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A study of two component systems, sulfur dioxide and caprylene Hodnett, Lisle 1934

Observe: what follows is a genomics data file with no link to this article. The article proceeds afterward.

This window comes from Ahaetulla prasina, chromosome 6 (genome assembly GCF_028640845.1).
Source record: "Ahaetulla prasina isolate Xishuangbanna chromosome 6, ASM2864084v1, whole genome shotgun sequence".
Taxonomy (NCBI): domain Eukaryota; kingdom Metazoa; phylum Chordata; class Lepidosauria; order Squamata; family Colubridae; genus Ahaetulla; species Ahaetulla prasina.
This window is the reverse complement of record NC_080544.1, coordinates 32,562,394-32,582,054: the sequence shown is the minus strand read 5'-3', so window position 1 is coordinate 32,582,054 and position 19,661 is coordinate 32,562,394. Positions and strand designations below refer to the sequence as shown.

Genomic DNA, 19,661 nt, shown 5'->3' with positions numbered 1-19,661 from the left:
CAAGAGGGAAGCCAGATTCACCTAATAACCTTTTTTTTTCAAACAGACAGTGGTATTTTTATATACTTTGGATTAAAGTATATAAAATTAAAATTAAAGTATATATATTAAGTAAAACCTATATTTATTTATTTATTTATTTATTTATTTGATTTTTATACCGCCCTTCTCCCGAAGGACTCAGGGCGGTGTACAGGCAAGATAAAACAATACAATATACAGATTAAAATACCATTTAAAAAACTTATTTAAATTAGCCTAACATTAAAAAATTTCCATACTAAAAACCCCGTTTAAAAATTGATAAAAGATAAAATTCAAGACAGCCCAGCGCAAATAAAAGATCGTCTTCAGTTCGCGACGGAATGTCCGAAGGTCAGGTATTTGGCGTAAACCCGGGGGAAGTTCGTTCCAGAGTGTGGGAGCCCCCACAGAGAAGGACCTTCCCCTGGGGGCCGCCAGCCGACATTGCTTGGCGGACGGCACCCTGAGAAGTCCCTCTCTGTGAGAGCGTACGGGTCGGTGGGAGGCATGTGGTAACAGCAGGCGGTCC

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A STUDY OP TWO COMPOUND SYSTEMS SULEUR DIOXIDE AID CAPRYLSNS. BY l i s l e Hodnett, B. A. Sc. A t h e s i s submitted to the Chemistry Department of the U n i v e r s i t y of B r i t i s h Columbia, as part requ-irements f o r the degree of Master of Applied Science. A p r i l , 1934. TABLE- OP uOHTMTS. In t r o d u c t i o n Page 1 Object of I n v e s t i g a t i o n " 1 Experimental a. D i f f i c u l t i e s " 2 b. Test f o r peroxides " 3 c. P u r i f i c a t i o n of the caprylene " 3 cc. P r e p a r a t i o n of the n i t r o g e n " 5 d. Prep a r a t i o n of the s u l f u r d i o x i d e " 6 e. Prepa r a t i o n of the c a p r y l e n e - s u l f u r d i o x i d e mixtures " 6 f• f r e e z i n g point of pure caprylene " 8 g. F r e e z i n g p o i n t s and c r i t i c a l s o l u t i o n temperatures " 1 1 h. S t a n d a r d i z a t i o n of the pentane thermometer " 13 1. Accuracy of the readings " 13 3. A d d i t i o n a l observations " 1 4 Summary " 1 7 Diagrams and graphs P i g . I To face " 4 P i g . I I " " " 4 P i g . I l l » " " 6' P i g . IT " " " 8 P i g . Y " " 5 P i g , VI " " " 15 P i g . V I I " " " 12 P i g . V I I I " " " 12 (1) A STUDY OF TWO COMPONENT SYSTEMS. SULFUR DIOXIDE AND CAPRYLSNS. INTRODUCTION. Among the numerous processes used to r e f i n e l u b r i c -a t i n g stock, i s one patented by L. Edeleanu ( 1 ) . In t h i s process, l i q u i d s u l f u r d i o x i d e i s used as the solvent f o r the separation of the aromatics, unsaturated c y l i c s and unsatur-ated a l i p h a t i c s from the p a r a f f i n s and naphthenes. Since t h i s time, a number of other l i q u i d s u l f u r d ioxide processes have been developed, such as the s u l f u r d i o x i d e - s u I f u r i c a c i d process (2) and the s u l f u r dioxide-benzene process. (3) OBJECT OF INVESTIGATION. In order to gain a c l e a r e r understanding of the mechanism of the d i f f e r e n t processes, i t i s necessary to know wnat r e a c t i o n s may take place between the solvent or s o l v e n t s , and the members of the d i f f e r e n t hydrocarbon s e r i e s present i n the stock. In t h i s connection, Dr. W.F. Seyer, a s s i s t e d by Dunbar ( 4 ) , Huggett ( 5 ) , G i l l ( 6 ) , Peck ( 7 ) , Todd ( 8 ) , B a l l (.9), Gallaugher (10), King '(11), Lawley (12), Martin ( I K ) , and Hodnett (14), has made a s e r i e s of studies on the solub-i l i t i e s of the d i f f e r e n t members of v a r i o u s hydrocarbon s e r i e s , In l i q u i d s u l f u r d i o x i d e . The main object of t h i s research i s the t a b u l a t i o n of more data regarding the s o l u b i l i t i e s of the members of the o l e f i n s , C^I^n» s e r i e s , i n l i q u i d s u l f u r d i o x i d e . The members of t h i s s e r i e s , which have been studied up to the present time are, cetene C^H^g, (5) and pentene C5H-LQ (15). A f t e r (2) a study of the shape of the curves obtained from these i n -v e s t i g a t i o n s , i t was thought that the t r a n s i t i o n -noint of the s e r i e s would occur at the compound caprylene, I.e., i t would be the f i r s t of the s e r i e s to show any signs of i m m i s c i b i l i t y , and that only over a l i m i t e d range of concentration. F. de C a r l i (16), i n an a r t i c l e on the s o l u b i l i t i e s of a number of hydrocarbons i n l i q u i d s u l f u r d i o x i d e , stated that caprylene was only s l i g h t l y s o l u b l e i n the s o l v e n t , any s o l u t i o n s obtained, having a s l i g h t y e llow c o l o r a t i o n . This c o l o r a t i o n , he thought, might be due to compound formation, but owing to the incomplete nature of the work, could not make any d e f i n i t e statements. EXPERIMENTAL. a. D i f f i c u l t i e s . The main d i f f i c u l t y , encountered during the f i r s t stages of the i n v e s t i g a t i o n , was the r a p i d d i s c o l o r a t i o n of the c a p r y l e n e - s u l f u r d i o x i d e mixtures a f t e r reaching room temperature, the extent of the d i s c o l o r a t i o n being so great, that i t was impossible to use the mixtures f o r s o l u b i l i t y det-erminations. In a previous i n v e s t i g a t i o n (11), i t was found that the presence of minute q u a n t i t i e s of a i r i n cyclohexene-s u l f u r d i o x i d e mixtures, caused immediate polymerization of the cyclohexene, the oxygen apparently a c t i n g as a c a t a l y s t . For t h i s reason, i t was decided, that a l l work was to be done i n an Inert atmosphere, n i t r o g e n being chosen f o r the purpose. This d i s c o l o r a t i o n of the c a p r y l e n e - s u l f u r d i o x i d e (3) mixtures, i s probably the same as was n o t i c e d by de C a r l i (16) and may be due to the p o l y m e r i z a t i o n of the caprylene i t s e l f , r a t h e r than the formation of a d d i t i o n compounds w i t h s u l f u r d i o -x i d e , since the f r e e z i n g point curve obtained shows no I n d i c -a t i o n of compound formation. Because .the,.same c o l o r a t i o n was n o t i c e d when caprylene was r e f l u x e d i n the presence of a i r , i t was thought that the presence of peroxides i n the m a t e r i a l might be the cause of the r e a c t i o n , and to a s c e r t a i n whether any were present, s p e c i a l t e s t s were made on the r e f l u x e d and o r i g i n a l m a t e r i a l s , b. Test f o r peroxides. The t e s t used, suggested by J.B. Conant and W.E. Peterson (17), consisted of pouring a 10fo s o l u t i o n of ammon-ium thiocyanate, i n which a c r y s t a l of f e r r o u s ammonium s u l -f a t e had been d i s s o l v e d , through the m a t e r i a l to be t e s t e d ; a deep red c o l o r , due to the formation of f e r r i c thiocyanate, being produced i f peroxides were present. The o r i g i n a l mat-e r i a l gave t h i s c o l o r a t i o n immediately, as d i d a sample of the f r e s h l y d i s t i l l e d m a t e r i a l that had not been r e f l u x e d , but the r e f l u x e d m a t e r i a l , which had been standing i n an i n e r t atmosphere f o r over a week, gave no c o l o r a t i o n , even a f t e r i t had been shaken w i t h the reagent f o r a period of ten minutes. This t e s t proves the presence of peroxides, which were only e l i m i n a t e d by r e f l u x i n g ; these peroxides, probably having a marked i n f l u e n c e on the polymerlzatioia of the m a t e r i a l , c. P u r i f i c a t i o n of the caprjrlene. The caprylene used throughout t h i s i n v e s t i g a t i o n was (4) obtained from the Bast/nan Kodak Go. Rochester, I.Y., and acc-ording to t h e i r s p e c i f i c a t i o n s , b o i l e d between 124 and 126 degrees Cent, c i t 760 nun. The f r e e z i n g point of the m a t e r i a l was not foiind i n any t a b l e of p h y s i c a l constants consulted. The f o l l o w i n g t a b l e gives the b o i l i n g 'points av.6 r e f r a c t i v e i n d i c e s of the m a t e r i a l and I t s component p a r t s : caprylene being a mixture of the two isomeric compounds, 1- and 2-octene. TABIE I Compound B.P,. Deg. C. Temp. Refer. 1-octene 122 760 mm 1.40 4 19°C (18) 2-oct fine l*i o - 126 760mm 1.415 20° C (18) caprylene 749mm 1.41315 20°C (19) caprylene 124 -126 760mm 1.41378 20°C , Pound A comparison of th-e' r e f r a c t i v e i n d i c e s of the pur-i f i e d m a t e r i a l used and that used by B r u h l (19), shows a s l i g h t v a r i a t i o n , which i s probably accounted f o r by a d i f f -erence i n the percentage of each isomer present, since the m a t e r i a l s were procured from d i f f e r e n t sources, the m a t e r i a l used by B r u h l being of German o r i g i n (Kahl baum) and that used here of American, With t h i s f a c t i n mind, i t was decided that the m a t e r i a l was pure enough f o r the purpose of t h i s i n v e s t i g -a t i o n . The a c t u a l p u r i f i c a t i o n was c a r r i e d out In the type of apparatus shown i n P i g . 1. The m a t e r i a l , along w i t h met-a l l i c sodium f o r the removal of water, was introduced Into the •f^ask through the side arm G. The o u t l e t from the nitr o g e n apparatus was then connected to the f l a s k at G and a steady (5) stream of gas allowed to sweep through the apparatus, the gas flow being continued throughout the e n t i r e p u r i f i c a t i o n . The time allowed f o r p u r i f i c a t i o n depended upon the amount of d i s c o l o r a t i o n produced when the m a t e r i a l was f i r s t heated. IThen p u r i f i c a t i o n was complete, the side arm G was bent at D and the m a t e r i a l d i s t i l l e d over, the middle f r a c t i o n , of the d i s t i l l a t e being r e t a i n e d . A second d i s t i l l a t i o n , over m e t a l l i c sodium and i n an i n e r t atmosphere, was consid-ered a d v i s a b l e , the middle p o r t i o n of t h i s d i s t i l l a t e being condensed i n 3? and running d i r e c t l y i n t o the container E, from which, a f t e r being connected to the apparatus i n P i g . 2 i t was f o r c e d over i n t o the b u l b s , cc. P r e p a r a t i o n of the n i t r o g e n . The method of p r e p a r a t i o n , suggested by Mel l o r (20} was done w i t h the use of the apparatus i n P i g . 5. A i r , the f l o w of which could be regulated to s u i t requirements, was passed through a wash b o t t l e A containing concentrated amm-onia. The vapors were passed through a Pyrex tube B f i l l e d w i t h copper tu r n i n g s and heated by means of the g a s - f i r e d combustion furnace C. The o x i d a t i o n of ammonia to n i t r o g e n and water takes place In the tube, the copper a c t i n g as a c a t a l y s t . During the o x i d a t i o n , the oxygen i s removed from the a i r , and as long as an excess of ammonia i s present, the copper w i l l appear b r i g h t and shiny, showing that no oxygen i s present to o x i d i z e the copper. These passes, c o n s i s t i n g of water vapor,fi!trogen and excess, ammonia, were then passed through the other wash b o t t l e s D, E and P, the b o t t l e D (6) a c t i n g as a safety t r a p , preventing the flo w of any l i q u i d i n t o the hot combustion tube. The excess ammonia was removed from the gas stream wh i l e passing through S, which contained d i l u t e s u l f u r i c a c i d , while the l a s t t r a c e s of water vapor and ammonia were removed by the concentrated s u l f u r i c a c i d i n P. Since the gas produced by t h i s method caused no d i s c o l o r -a t i o n of the m a t e r i a l , while being r e f l u x e d , i t . was consider-ed pure enough f o r t h i s work. d. Preparation of the s u l f u r d i o x i d e . The s u l f u r d i o x i d e was prepared, when necessary, by the a c t i o n of concentrated s u l f u r i c a c i d on sodium b i s u l f u r i t e . The b i s u l f i t e was placed In the f l a s k A, F i g . 25, and the a c i d allowed to d r i p from the separating funnel B, upon i t . The s u l f u r d i o x i d e generated, passed through the concentrated s u l f u r a c i d In G, to remove any tra c e s of water present, and was condensed i n D, fehlch, during the preparation, was imm-ersed i n a bath G, kept at - 20°C. While the s u l f u r dioxide was condensing, the bulbs E, were evacuated. 'When s u f f i c i e n t s u l f u r d i o x i d e had condensed, stopcocks R and Z were closed and the one at Y opened, a l l o w i n g the s u l f u r d i o x i d e , with the bath G removed, to vaporize i n t o the evacuated bulbs. When the bulbs were f i l l e d , stopcocks S, V, W, X and Y were closed and the apparatus was ready f o r use. e. Prepa r a t i o n of s u l f u r dloxide-caprylene mixtures. The bulb method, described by Seyer and Dunbar (4), was used f o r the determination of the f r e e z i n g p o i n t s and' C r i t i c a l S o l u t i o n Temperatures (C.S.T.) of the mixtures. (7) F o r t h i s p u r p o s e , a number of g l a s s b u l b s were blown, each a b l e t o h o l d about 10 oc of m a t e r i a l , and f i t t e d w i t h a item about 12 cm l o n g . S i n c e t h e a p p a r a t u s i n F i g . 3 was made of P y r e x , i t was n e c e s s a r y to make the b u l b s o f t h e same g l a s s . The-bulb was f i t t e d w i t h a r u b b e r cap and a c c u r a t e l y weighed. The cap was removed, and t h e b u l b f i t t e d over t h e tube T, P i g . 2, and h e l d t h e r e by t h e rubber s l e e v e S. The stopcock a t A was opened and t h e a i r i n t h e b u l b D, "swept out by a stream of n i t r o g e n . The s t o p c o c k at B, was then opened and t h e one a t A c l o s e d l o n g enough .to f o r c e t h e r e q u i r e d amount of m a t e r i a l f r o m 0 i n t o t h e b u l b . The b u l b was removed, r e -capped and reweighed. T h i s gave th e weight of c a p r y l e n e used. The b u l b was then immersed i n a b a t h of l i q u i d a i r II, F i g . 3, and s e a l e d to t h e a p p a r a t u s at Q. With stopcock T c l o s e d , the l i q u i d a i r b a t h removed, and t h e m a t e r i a l i n P a l l o w e d to l i q u i f y , t h e 1 1 q u i f a c t i o n of t h e m a t e r i a l under;.:thisereduced p r e s s u r e , f r e e i n g i t of a l l d i s s o l v e d g a s e s . The bulb was a g a i n immersed i n the b a t h and w h i l e f r o z e n , was evacuated f u r t h e r . W i t h s t o p c o c k s S, W and Y open, th e p r e s s u r e on t h e manometer and t h e temperature of the a i r s u r r o u n d i n g the bulbswere r e c o r d e d . Stopcock R was c l o s e d and the one a t T then opened l o n g enough t o a l i o ? / a p o r t i o n of the s u l f u r d i o x i d e t o condense. A f t e r s t o p c o c k T was c l o s e d , the bulb P, was s e a l e d o f f at Q, c a r e b e i n g t a k e n d u r i n g t h i s o p e r a t i o n , t h a t no a i r e n t e r t h e b u l b . A f t e r a p e r i o d o f about 15 .. m i n u t e s , d u r i n g w h i c h t i n e "he b u l b s E a t t a i n a c o n s t a n t temp-e r a t u r e , t h e manometer r e a d i n g and t h e temperature were a g a i n (8) recorded. From these readings, the.-volume of. the bulbs... which .had been p r e v i o u s l y determined,, and the p e r f e c t gas law, the weight of s u l f u r dioxide i n the bulb was c a l c u l a t e d . Thus, with the composition of each bulb known, a l l that r e -mained to be done, was to determine the f r e e z i n g point and c r i t i c a l s o l u t i o n temperature of each mixture, f. F r e e z i n g point of the pure caprylene. In order to complete the study, i t was necessary t o . f i n d the f r e e z i n g - p o i n t of the p u r i f i e d m a t e r i a l , which was done i n the apparatus shown i n F i g . 4. The tube 0 was f i t t e d w i t h a s i d e arm f i l l e d w i t h t i g h t f i t t i n g oofks, through which the crank D passed. To insure a constant r a t e of s t i r -r i n g , the crank, which was attached to the platinum s t i r r e r S at G, was turned by a r e d u c t i o n gear attavhed to a const-ant speed motor. S u f f i c i e n t m a t e r i a l ifco cover the bulb of the thermometer, about 20 cc, was put Into the tube and the metal cap F, through which the platinum r e s i s t a n c e thermom-eter T passed was sealed i n t o place w i t h DeEhotinsky cement. The tube was immersed i n a bath B, f i l l e d w i t h a low b o i l i n g g a s o l i n e , and cooled w i t h l i q u i d a i r u n t i l the m a t e r i a l s t a r t e d to f r e e z e . The temperature was then r a i s e d s l o w l y u n t i l the c r y s t a l s s t a r t e d to melt, t h i s point being the approximate f r e e z i n g point of the m a t e r i a l . The bath was cooled again u n t i l the m a t e r i a l s t a r t e d to f r e e z e and t h i s time, the temperature was r a i s e d to w i t h i n 1.5°C of the approximate f r e e z i n g p o i n t . This temperature was held f o r a p e r i o d of about one hour, no v a r i a t i o n s over 0.4°C i n the bath temperature being allowed. The reading of the (9) p o t e n t i o m e t e r was r e c o r d e d f o r t h e l a s t 20 minutes of t h i s p e r i o d , and t h e r e s u l t s a c c e p t e d , o n l y i f t h e r e a d i n g s showed a maximum w a r i a t i o n of l e s s t h a n 0.000 ohms. The t h r e e a c c e p t e d s e t s of r e a d i n g s showed t h e f o l -l o w i n g c h a r a c t e r i s t i c s r e g a r d i n g v a r i a t i o n s i n the amount of c r y s t a l f o r m a t i o n . D u r i n g t h e o b s e r v a t i o n s , t h e f i r s t showed s l i g h t d e c r e a s e i n t h e number of c r y s t a l s p r e s e n t , t h e second no change, and the t h i r d an i n c r e a s e . The mean of these t h r e e t e m p e r a t u r e s was t a k e n as the f r e e z i n g p o i n t of t h e compound w i t h i n Q.35°C s i n c e t h i s mean v a l u e i s w i t h i n t h i s a l l o w a b l e v a r i a t i o n of e i t h e r of the two o u t e r v a l u e s , one of which i s too low and t h e o t h e r too h i g h . The- appended t a b l e s g i v e t h e r e a d i n g s for" each de t e r m i n a t i o n . TAB IB I I T e s t Bo. B a t h Temp. Time l o r m . M g . Time Rev. Rdg. 1 max. 1:35 1.4721 .1:37 1:4614 - 105.4 1:40 • 1.47 26 1:42 1.46 19 min. 1:45 1.4721 1:47 1.4610 — 106 .0 1:50 1.4721 1:53 1.4613 TABLE I I I T e s t l o . B a t h Temp. Time Iform.Edg. Time Rev. Rdg. S smax. 3:30 1.4702 3:32 1.4594 - 105.8 3:35 , 1.4707- 3:38 1.4600 3:40 1.4702 3:42 1^4593 min. 3:45 1.4705 5:47 1.4603 - 106.4 5:50 1.4709 3:53 1.4598-(10) 0 TABU IV Test No, Bath. Temp. Time Norm. Rag. Time Rev, Rdg. 3 max. 4:40 1.4676 4:42 1.4556 - 106.0 4: 45 1.4676 4; 48 1.4556 4:50 1.4676 4:52 1.4554 min. 4;55 1.4676 4:57 1o 4o 5 X - 106,6 5:00 1.4672 5:02 1.4560 The f r e e z i n g point of the m a t e r i a l was c a l c u l a t e d 'with the use of the f o l l o w i n g equations, (1) Tt = 10.0 (R - R') (2) t - P t * d(-0.997 t -1) 100 ^' 100 where the symbols have the f o l l o w i n g meanings; t - a c t u a l f r e e z i n g point of the m a t e r i a l , p^ =• constant connecting the two equations, R r average potentiometer reading i n ohms, R' ~ reading at 0°C 2.546 ohms, E . fundam.ent-a.il E100~ R 0 0.997 ohms, and d * 1.500 Table V, below, gives the average readings f o r each determination and the f r e e z i n g point c a l c u l a t e d from each reading. Test No 1 2 TABLE V Average Reading Pt 1.46681 - 108.244 1.46519 - 108.406 1.46153 - 108.77 3 f r e e z i n g point - 105,01 - 105.17 - 105.52 The average value, - 105.23, i s taken as the correct f r e e z i n g point of the p u r i f i e d caprylene. (11) g. F r e e z i n g p o i n t s and c r i t i c a l s o l u t i o n t e m p e r a t u r e s . The b u l b was p l a c e d i n a b a t h of low b o i l i n g p o i n t g a s o l i n e and t h e b a t h c o o l e d w i t h l i q u i d a i r u n t i l the mat-e r i a l s t a r t e d to f r e e z e . n The temperature was a l l o w e d to r i s e s l o w l y u n t i l o n l y a few c r y s t a l s were l e f t i n the mix-t u r e . T h i s t e m p e r a t u r e was h e l d f o r a p e r i o d of t e n minutes and i f t h e amount of c r y s t a l l i z a t i o n had not d e c r e a s e d , t h e b a t h t e m p e r a t u r e was r a i s e d 0.1°G. The above procedure was r e p e a t e d , t h e b a t h t e m p e r a t u r e b e i n g r a i s e d 0.1°C. each t i m e , u n t i l t h i s r i s e caused t h e c r y s t a l s t o m e l t . The l a s t r e a d i n g at w h i c h t h e r e were s t i l l some c r y s t a l s p resent was taken as t h e f r e e z i n g p o i n t . The whole proc e d u r e was a g a i n r e p e a t e d and t h e average of t h i s and t h e p r e v i o u s r e s u l t , t aken as t h e c o r r e c t , f r e e z i n g p o i n t of t h e m i x t u r e i n t h e b u l b . S i n c e t h e amount of m a t e r i a l used was s m a l l , i t was n e c e s s a r y t o keep th e amount of c r y s t a l f o r m a t i o n q u i t e s m a l l , as.any a p p r e c i a b l e degree o f c r y s t a l l i z a t i o n would change t h e c o m p o s i t i o n o f the mother l i q u o r so t h a t a decrease in. t h e f r e e z i n g p o i n t would be t h e r e s u l t , making the temperat-u r e s r e c o r d e d , t o o low. A s i m i l & r procedure was f o l l o w e d i n t h e d e t e r m i n a t i o n of t h e C.3.T. The b a t h was c o o l e d s l o w l y u n t i l the m i x t u r e , when shaken, formed an e m u l s i o n , showing t h e presence of two m u t u a l l y i n s o l u b l e l a y e r s . The b a t h was t h e n allowed t o warm s l o w l y u n t i l t h e two l a y e r s d i s a p p e a r e d l e a v i n g one homogeneous l a y e r . The average o f . t h e temperatures at which t h e two l a y e r s appeared and d i s a p p e a r e d was t a k e n (12) TABLE VI Bulb to. Weight caprylene Weight se 2 Weight #30302 Mol 70 SO g r • c* m U © W • X » Deg.G. Deg. C. 0 21 100.00 100.00 - 75.43 C 57 0).O588 6.6579 99.12 99 .50 - 75.85 C 58 0.0461 4.5568 98.78 99.31 - 76.25 0 54 0.0707 5.5639 98.05 98.88 .. - 6 2.70 - 75.60 (j 36 0.1734 3.6490 95.46 98.68 - 36.00 C 59 0.2787 3.9 589 93.42 96.13 *~ *5 X«9 5 - 75.60 C 47 0.3826 3.5519 90.30 94.22 - 25.60 c 44 0.3989 2.3408 85.44 91.13 - 20.55 - 75.80 0 43 0.4600 1.7847 79.51 87.17 - 17.30 - 75.80 c 49 0.9442 2.8030 74.80 83*86 - 16.95 - '.•'"S55-."©0 c 42 • 0,5940 1.4227 70.61 80.79 - 16.45 - 75,60 G 45 0.7164 1,6657 69,92 80.27 - 16.70 - 75.80 C 46 0.6926 1.2766 64.84 76.35 - 16.95 - 76.00 C 62 1.0661 l.ysio 64.43 76.01 - 16.80 -0 63 0.9368 1.4487 60.73 73.02 - 17.00 - 75.50 G6 4 0.9599 1.2572 56.70 69.62 - 17.85 - 76.10 G 35 1.1335 1,1410 50.16- 63.80 - 18.80 G 65 . 0,7039 0.6166 46.57 61.81 - 20.00 - 75.80 C 33 1.5431 0.930.3 37.61 51.34 - 25.20 0 61 0.4026 0.5709 28.93?;;: 41.61 - 32.80 - 76.00 G 40 2.0771 0.5234 20.13 30-* 63 - 47.10 - 75.80 G 53 3.7764 0.4998 11,69 18.81 - - 88.40 C 31 3.6818 0.4000 9.8 0 15.98 - 89.50 G 38 3.7910 0.3138 7 .64 12.65 - 97.75 C 30 0.00 0.00 - 105.23 (13) as the c r i t i c a l s o l u t i o n temperature f o r that mixture, h. S t a n d a r d i z a t i o n of the pentane thermometer. The pentane thermometer used, was graduated i n 0.2 degrees Gent, and could "be estimated to 0,05oC, The stand-a r d i z a t i o n was done by determining the f r e e z i n g point of pure s u l f u r d i o x i d e and also of pure 'calrylene, as read by the thermometer. By using the correct values f o r each mat-e r i a l , - 7 5.43°C f o r s u l f u r dioxide and - 105.23°G f o r cap-r y l e n e , a c o r r e c t i o n can be found which may be used to f i n d the c o r r e c t f r e e z i n g p o i n t s of the v a r i o u s mixtures. By determining t h i s c o r r e c t i o n , any time lag i s almost el i m i n a t e d as the c o n d i t i o n s under which the s t a n d a r d i z a t i o n and f r e e z i n g p a i n t s are done are i n d e n t i c a l . i . Accuracy of the readings. Prom the curve p l o t t e d , caprylene i s only s o l u b l e i n s u l f u r d i o x i d e up t o ifo w h i l e s u l f u r d i o x i d e i s soluble i n caprylene up t o about 3$. Prom the f i r s t f a c t i t i s seen that the amount of two l a y e r formation of mixtures over'90$ s u l f u r d i o x i d e i s very s l i g h t and f o f t h i s reason I t i s only p o s s i b l e to o b t a i n a s l i g h t milkyness i n the bulbs, and the point at which t h i s appears and disappears can only be found w i t h i n about 1.0°C. Over the r e s t of the curve the p o i n t s can be found to w i t h i n 0.1OC, except f o r the f r e e z i n g p o i n t s of those mixtures showing two layer form-a t i o n . These p o i n t s are probably only accurate to w i t h i n 0.4°Q, the cloudiness of the mixtures, due to the e m u l s i f i c -a t i o n of the two l a y e r s , preventing more accurate work. (14) j. A d d i t i o n a l Observations. A check of the c r i t i c a l s o l u t i o n temperature was made two weeks a f t e r the o r i g i n a l readings had been taken, and a d i s t i n c t r i s e i n temperature was n o t i c e d , t h i s being anywhere from 0.2°U to 0.9°0, The r i s e i s apparently independ-ent of the composition of the mixtures, as approximately equal r i s e s are n o t i c e d f o r v a r i o u s mixtures. A f t e r n o t i c i n g t h i s f a c t , i t was decided to repeat these determinations two weeks l a t e r , which was done. Another r i s e was n o t i c e d , but was not n e a r l y so pronounced, being smaller and more i r r e g u l a r than the previous one. The i r r e g u l a r i t y i s probably due to the f a c t that the each mixture i s approaching a d e f i n i t e maximum f o r that composition,. Those bulbs, l y i n g on the maximum of the o r i g -i n a l curve a l l approach a maximum temperature of - 15.8°C. The cause f o r these changes i s probably due to polymerization of the hydrocarbon, induced e i t h e r by a minute t r a c e of a i r or by the s u l f a r d i o x i d e present. I t i s more probably the 1 l a t t e r , as the bulbs are a l l colored to a c e r t a i n degfee, the amount of c o l o r being p r o p o r t i o n a l to the percentage of s u l f u r d i o x i d e i n the mixture. Table V I I I gives the order of increas-ing s u l f u r d i o x i d e content and the order of i n c r e a s i n g c o l o r , the 81ose agreement being quite n o t i c e a b l e . (15) TAB IS V I I Bulb IIo. Per cent SQ)g Reading Mar. 13 Reading Mar. 27 Reading Apr, 11 0 61 28.93 - 32.80 •™ *32 © £«5 C 33 37,61 - 26.20 - 25.40 - 25.40 G 65 46.57 - 20.00 - 19.40 - 19.40 G 64 56 . 70 - 17.85 - 17*25 G 63 60.73 ~ 17.00 - 16.40 - 15.85 GO 62 64143 - 16.80 - 16.00 - 15.85 G 46 64.84 - 16.95 - 16.20 - 15.85 0 45 69.92 - 16.70 - 16.10 *"* X 5«9 5 G 42 70.61 » 16.45 — - 15.85 C 49 74,80 - 16.95 - 16.50 - 15.85 C 43 79,51 - 17.80 - 17.10 - 16•35 044 85.44 - 20.55 - 18.70 - 18.70 C 47 90 .30 - 25.60 - 21.00 - 21.00 (16) TABLE V I I I Bulb ifo. Per cent Order of so 2 Color 0 38 7.64 C 38 C 31 9.80 C 31 C 53 11«69 G 53 G 40 20.13 0 40 C 61 28.93 G 61 0 33 37.61 C 65 G 65 46.57 e 33 G 64 56.70 G 63 0 6 3 60.73 0 64 G 46 64*84 • 0 46 0 45 69.92 0 42 0" 42 70.61 G 43 G 49 74.80 0 49 G 43 79 .51 0 45 G 44 85,44 C 44 G 47 90.30 0 47 C 59 95.42 G 59 C 36 95.46 G 58 C 54 98.05 0 54 C 58 98.78 C 3 6 C 57 99.12 0 57 (17) SUMMARY $1) The f r e e z i n g point of pure caprylene has been obtained, being, - 105.23°C. w i t h i n 0.35°C. (8) The f r e e z i n g point and c r i t i c a l s o l u t i o n temp-erature curve f o r caprylene and s u l f u r d i o x i d e has been determined and no i n d i c a t i o n s of compound formation are found. (3) The t e s t s made upon the m a t e r i a l showed the ease w i t h which I t u n i t e s w i t h oxygen to form peroxides, these peroxides r e a c t i n g again, aided e i t h e r w i t h heat or the pres-ence of s u l f u r d i o x i d e to form polymers. (4) The m a t e r i a l on standing i n the presence of s u l f u r d i o x i d e , undergoes a change i n character, probably polymeriz-a t i o n , causing a r i s e i n the s o l u t i o n temperatures of the va r i o u s mixtures, the values approaching a maximum f o r each composition,, (5) The degree of d i s c o l o r a t i o n of the s u l f u r d ioxide mixtures agrees w i t h the percentage of s u l f u r d i o x i d e i n the bulbs, Increasing s u l f u r d i o x i d e per centage g i v i n g an increase i n d i s c o l o r a t i o n . ( i ) BIBLIOGRAPHY. (I) X. Edeleanu, B r i t . Pat« 11,140. May 22, 1908. L. Edeleanu, U. S. Pat, 911,553. Feb. 2, 1909. L. Edeleanu, E. P f e i f f e r , K. Gress & P. Jo-deck, U. S. Pat. 1,666,560. 1928, (2) E. A.Starke, U. S. Pat. 1,109,187. S e p t . l , 1914. (3) J. M. Treneer & G.S. Benjamin, B.P. 164,325. 1914. (4) W.F. Seyer & V. Dunbar, S o l u b i l i t y of oyclohexane i n s u l f u r d i o x i d e . T.R.S. Can. 16 ( I I I ) 307-10 (1922) (5) W.F. Seyer & J.L.Huggett, S o l u b i l i t y of cetene i n s u l f u r d i o x i d e . T.R.S. Can. 18 ( I I I ) 213-16 (1924) (6) W.F. Seyer & A.F? G i l l , S o l u b i l i t y of normal hexane i n s u l f u r d i o x i d e . T.RS S. Can. 18 ( I I I ) 209-11 (1924) (7) W.F. Seyer & W.S. Peck, The e f f e c t of temperature on the molecular surface energy of b i n a r y mixtures. J.A.G.S. 52 19 (1930) (8) w'.F. Seyer & E. Todd, O r i t i c a l s o l u t i o n temperatures of hydrocarbons. l a d . Eng. Chen. 23 325-7 (1951) . (9) W.P. Seyer & R.W. B a l l , S o l u b i l i t y of c e t y l a l c o h o l i n s u l f u r d i o x i d e . T.R.S. Can. 19 ( I I I ) 149-51 (1926) (10) W„P. Seyer & A,P. Gallaugher, The system of s u l f u r d i o x i d e and n-octane. T.R.S. Can. 20 ( I I I ) 593-5 (1926) ( I I ) u.P. Seyer & E.G. King, The systems of s u l f u r dioxide and the hydrogen d e r i v a t i v e s of benzene. J.A.G.S. 55 3140. (12) J.R. Lawley, M.A. Sc. Thesis, 1953. (13) K.A. M a r t i n , B.A. Sc. Thesis, 1932. (14) L.Hodnett, B. A. Sc. Thesis, . 1935, ( i i ) (15) A.F. G i l l , M.A. T h e s i s , 1925. (16) P. de C a r l i , G&zz. chim. i t a l . 57 34t~55 C.A. 21 3097. (17) J.B. Qonant & T?.R. Peterson, P o l y m e r i z a t i o n r e a c t i o n s under h i g h pressures. I I . tl.A.C.S. 54 628 (1932) (18 ) M. Bourgeul, B u l l . Soc. Uhim. 41 1475-8 (19) J.Vi. I r t f h l , Untersuchung tjber die M o l e k u l a r r e f r a k t i o n organ i s cher f l u s s i g e r JS.8rper yon grossem Part enzerstreuungs-vermtfgen. Annal en 235 11. (20) J.W. M e l l o r , A Comprehensive t r e a t i s e on t h e o r e t i c a l and i n o r g a n i c chemistry. V o l . V I I I page 48. T o P o tenhomete«r> fMk\fmifr/j\rss/Ars/nvrs/A Fio. 4